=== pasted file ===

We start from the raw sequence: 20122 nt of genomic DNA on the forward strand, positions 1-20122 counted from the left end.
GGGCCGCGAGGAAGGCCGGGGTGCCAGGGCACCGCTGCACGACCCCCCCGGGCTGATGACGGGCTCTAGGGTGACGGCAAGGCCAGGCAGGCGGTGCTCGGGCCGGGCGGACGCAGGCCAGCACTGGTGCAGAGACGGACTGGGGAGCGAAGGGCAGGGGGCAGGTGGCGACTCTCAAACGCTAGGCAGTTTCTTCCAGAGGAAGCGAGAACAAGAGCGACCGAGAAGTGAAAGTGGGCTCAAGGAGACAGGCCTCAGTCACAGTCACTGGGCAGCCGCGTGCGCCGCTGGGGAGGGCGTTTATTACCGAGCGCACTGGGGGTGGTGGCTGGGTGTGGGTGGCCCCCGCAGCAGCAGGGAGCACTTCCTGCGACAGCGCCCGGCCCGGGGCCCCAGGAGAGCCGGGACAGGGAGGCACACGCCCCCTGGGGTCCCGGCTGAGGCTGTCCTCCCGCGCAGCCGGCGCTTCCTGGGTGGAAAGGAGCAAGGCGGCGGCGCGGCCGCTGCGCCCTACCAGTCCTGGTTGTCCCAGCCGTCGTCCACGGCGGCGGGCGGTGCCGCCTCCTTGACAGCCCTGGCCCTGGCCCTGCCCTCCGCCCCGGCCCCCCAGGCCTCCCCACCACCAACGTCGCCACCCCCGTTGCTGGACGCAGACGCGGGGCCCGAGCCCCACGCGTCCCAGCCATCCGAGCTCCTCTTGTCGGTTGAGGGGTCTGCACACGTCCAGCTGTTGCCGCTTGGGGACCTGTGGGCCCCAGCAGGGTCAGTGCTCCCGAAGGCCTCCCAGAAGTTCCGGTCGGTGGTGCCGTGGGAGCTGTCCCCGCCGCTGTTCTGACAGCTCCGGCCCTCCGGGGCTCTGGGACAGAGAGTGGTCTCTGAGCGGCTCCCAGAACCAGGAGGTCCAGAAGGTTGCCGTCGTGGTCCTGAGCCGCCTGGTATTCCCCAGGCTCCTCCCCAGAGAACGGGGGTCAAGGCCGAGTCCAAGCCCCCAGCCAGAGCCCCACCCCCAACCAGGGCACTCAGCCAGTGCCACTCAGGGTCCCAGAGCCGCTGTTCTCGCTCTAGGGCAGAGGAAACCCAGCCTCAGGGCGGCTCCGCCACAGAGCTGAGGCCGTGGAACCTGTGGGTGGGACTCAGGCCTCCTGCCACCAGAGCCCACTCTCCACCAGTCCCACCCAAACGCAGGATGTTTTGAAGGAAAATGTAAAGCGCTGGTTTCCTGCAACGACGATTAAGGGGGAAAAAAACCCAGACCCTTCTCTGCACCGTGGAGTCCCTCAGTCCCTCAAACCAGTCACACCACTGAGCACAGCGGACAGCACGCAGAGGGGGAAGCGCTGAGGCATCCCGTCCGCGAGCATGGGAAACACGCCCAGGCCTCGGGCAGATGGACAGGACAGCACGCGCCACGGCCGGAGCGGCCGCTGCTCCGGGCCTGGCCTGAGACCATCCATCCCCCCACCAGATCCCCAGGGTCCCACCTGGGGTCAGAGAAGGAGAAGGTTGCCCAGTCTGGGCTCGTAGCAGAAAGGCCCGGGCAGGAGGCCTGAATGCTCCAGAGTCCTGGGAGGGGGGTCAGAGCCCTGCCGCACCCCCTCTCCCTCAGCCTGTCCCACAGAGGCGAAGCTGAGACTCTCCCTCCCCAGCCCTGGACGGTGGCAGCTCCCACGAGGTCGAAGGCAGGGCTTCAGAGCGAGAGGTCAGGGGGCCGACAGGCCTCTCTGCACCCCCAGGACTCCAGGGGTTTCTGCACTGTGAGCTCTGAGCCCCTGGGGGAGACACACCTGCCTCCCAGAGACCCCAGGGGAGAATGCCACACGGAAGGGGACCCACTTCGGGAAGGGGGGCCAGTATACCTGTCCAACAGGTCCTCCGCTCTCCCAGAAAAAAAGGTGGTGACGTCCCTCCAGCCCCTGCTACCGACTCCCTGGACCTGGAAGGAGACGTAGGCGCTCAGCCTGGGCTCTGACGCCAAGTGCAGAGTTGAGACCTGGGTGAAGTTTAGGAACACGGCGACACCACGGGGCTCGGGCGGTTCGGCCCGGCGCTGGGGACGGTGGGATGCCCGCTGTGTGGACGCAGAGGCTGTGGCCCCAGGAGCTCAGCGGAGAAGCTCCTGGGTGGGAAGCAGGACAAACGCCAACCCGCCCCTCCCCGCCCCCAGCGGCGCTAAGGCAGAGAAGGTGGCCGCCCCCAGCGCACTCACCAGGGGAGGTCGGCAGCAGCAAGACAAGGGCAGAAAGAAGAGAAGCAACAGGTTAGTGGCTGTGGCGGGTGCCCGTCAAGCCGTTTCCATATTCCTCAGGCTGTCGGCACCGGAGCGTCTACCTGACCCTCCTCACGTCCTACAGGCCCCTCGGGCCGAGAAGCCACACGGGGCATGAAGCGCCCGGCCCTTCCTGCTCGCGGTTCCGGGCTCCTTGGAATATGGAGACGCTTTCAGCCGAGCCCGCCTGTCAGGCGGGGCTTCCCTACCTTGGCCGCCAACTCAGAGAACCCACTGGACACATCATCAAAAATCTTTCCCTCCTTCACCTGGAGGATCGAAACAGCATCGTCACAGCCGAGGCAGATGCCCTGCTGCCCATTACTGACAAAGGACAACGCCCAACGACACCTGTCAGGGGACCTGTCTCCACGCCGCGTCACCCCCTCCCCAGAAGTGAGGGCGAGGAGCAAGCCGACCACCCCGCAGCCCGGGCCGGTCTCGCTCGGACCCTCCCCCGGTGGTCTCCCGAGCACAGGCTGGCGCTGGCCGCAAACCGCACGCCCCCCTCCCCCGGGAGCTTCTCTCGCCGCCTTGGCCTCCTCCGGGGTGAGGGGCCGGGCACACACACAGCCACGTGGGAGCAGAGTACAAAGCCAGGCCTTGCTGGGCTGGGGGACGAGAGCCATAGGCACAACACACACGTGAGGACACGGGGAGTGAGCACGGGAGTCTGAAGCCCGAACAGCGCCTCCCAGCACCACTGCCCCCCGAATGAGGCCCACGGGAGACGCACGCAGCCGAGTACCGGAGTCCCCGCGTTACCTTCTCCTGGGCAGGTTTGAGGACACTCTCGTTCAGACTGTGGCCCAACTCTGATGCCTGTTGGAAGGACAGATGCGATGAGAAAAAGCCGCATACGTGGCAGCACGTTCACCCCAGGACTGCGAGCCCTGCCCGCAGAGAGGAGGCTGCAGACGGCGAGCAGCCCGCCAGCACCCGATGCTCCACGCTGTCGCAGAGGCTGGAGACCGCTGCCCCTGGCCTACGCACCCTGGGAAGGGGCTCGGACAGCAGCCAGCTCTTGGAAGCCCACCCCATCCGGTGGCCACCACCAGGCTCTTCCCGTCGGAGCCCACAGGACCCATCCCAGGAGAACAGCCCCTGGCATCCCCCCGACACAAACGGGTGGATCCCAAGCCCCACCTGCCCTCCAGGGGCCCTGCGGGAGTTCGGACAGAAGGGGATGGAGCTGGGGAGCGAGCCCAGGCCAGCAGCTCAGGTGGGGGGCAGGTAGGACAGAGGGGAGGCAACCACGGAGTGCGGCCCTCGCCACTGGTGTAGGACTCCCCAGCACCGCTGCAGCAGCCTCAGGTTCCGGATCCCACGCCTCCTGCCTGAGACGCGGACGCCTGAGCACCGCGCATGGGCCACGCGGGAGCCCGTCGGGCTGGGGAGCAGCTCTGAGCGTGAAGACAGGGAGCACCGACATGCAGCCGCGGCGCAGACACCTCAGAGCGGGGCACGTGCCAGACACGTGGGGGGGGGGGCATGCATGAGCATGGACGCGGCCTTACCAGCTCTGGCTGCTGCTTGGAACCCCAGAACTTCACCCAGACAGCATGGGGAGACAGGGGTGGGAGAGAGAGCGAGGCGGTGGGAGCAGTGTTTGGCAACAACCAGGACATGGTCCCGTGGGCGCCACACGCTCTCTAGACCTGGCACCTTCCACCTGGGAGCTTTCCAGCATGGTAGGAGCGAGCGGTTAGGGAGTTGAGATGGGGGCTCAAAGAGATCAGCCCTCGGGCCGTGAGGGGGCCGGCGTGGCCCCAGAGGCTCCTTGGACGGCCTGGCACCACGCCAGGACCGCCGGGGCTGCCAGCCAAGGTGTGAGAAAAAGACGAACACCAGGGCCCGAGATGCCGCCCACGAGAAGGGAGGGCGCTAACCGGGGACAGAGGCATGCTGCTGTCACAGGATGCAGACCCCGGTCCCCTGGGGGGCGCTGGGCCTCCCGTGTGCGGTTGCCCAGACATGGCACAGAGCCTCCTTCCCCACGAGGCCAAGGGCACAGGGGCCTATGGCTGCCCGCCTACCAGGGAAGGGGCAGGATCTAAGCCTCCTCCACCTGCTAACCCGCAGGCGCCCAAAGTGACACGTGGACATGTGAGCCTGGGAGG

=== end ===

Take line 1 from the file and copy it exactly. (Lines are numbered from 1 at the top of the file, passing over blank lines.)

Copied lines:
We start from the raw sequence: 20122 nt of genomic DNA on the forward strand, positions 1-20122 counted from the left end.